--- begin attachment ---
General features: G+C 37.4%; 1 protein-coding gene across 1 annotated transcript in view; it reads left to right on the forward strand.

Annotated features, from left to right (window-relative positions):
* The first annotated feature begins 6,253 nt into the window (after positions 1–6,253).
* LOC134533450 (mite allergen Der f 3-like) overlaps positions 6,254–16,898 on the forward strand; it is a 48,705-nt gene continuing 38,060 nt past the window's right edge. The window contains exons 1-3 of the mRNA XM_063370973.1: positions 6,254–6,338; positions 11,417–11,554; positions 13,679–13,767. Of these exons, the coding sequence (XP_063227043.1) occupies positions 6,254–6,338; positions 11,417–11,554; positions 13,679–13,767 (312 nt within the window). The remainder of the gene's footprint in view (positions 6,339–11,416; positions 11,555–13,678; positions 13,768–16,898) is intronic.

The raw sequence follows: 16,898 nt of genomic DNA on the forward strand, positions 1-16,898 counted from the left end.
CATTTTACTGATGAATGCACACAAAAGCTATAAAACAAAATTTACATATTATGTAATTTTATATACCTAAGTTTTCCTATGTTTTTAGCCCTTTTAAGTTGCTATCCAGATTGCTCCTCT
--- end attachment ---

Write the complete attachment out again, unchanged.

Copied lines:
General features: G+C 37.4%; 1 protein-coding gene across 1 annotated transcript in view; it reads left to right on the forward strand.

Annotated features, from left to right (window-relative positions):
* The first annotated feature begins 6,253 nt into the window (after positions 1–6,253).
* LOC134533450 (mite allergen Der f 3-like) overlaps positions 6,254–16,898 on the forward strand; it is a 48,705-nt gene continuing 38,060 nt past the window's right edge. The window contains exons 1-3 of the mRNA XM_063370973.1: positions 6,254–6,338; positions 11,417–11,554; positions 13,679–13,767. Of these exons, the coding sequence (XP_063227043.1) occupies positions 6,254–6,338; positions 11,417–11,554; positions 13,679–13,767 (312 nt within the window). The remainder of the gene's footprint in view (positions 6,339–11,416; positions 11,555–13,678; positions 13,768–16,898) is intronic.

The raw sequence follows: 16,898 nt of genomic DNA on the forward strand, positions 1-16,898 counted from the left end.
CATTTTACTGATGAATGCACACAAAAGCTATAAAACAAAATTTACATATTATGTAATTTTATATACCTAAGTTTTCCTATGTTTTTAGCCCTTTTAAGTTGCTATCCAGATTGCTCCTCT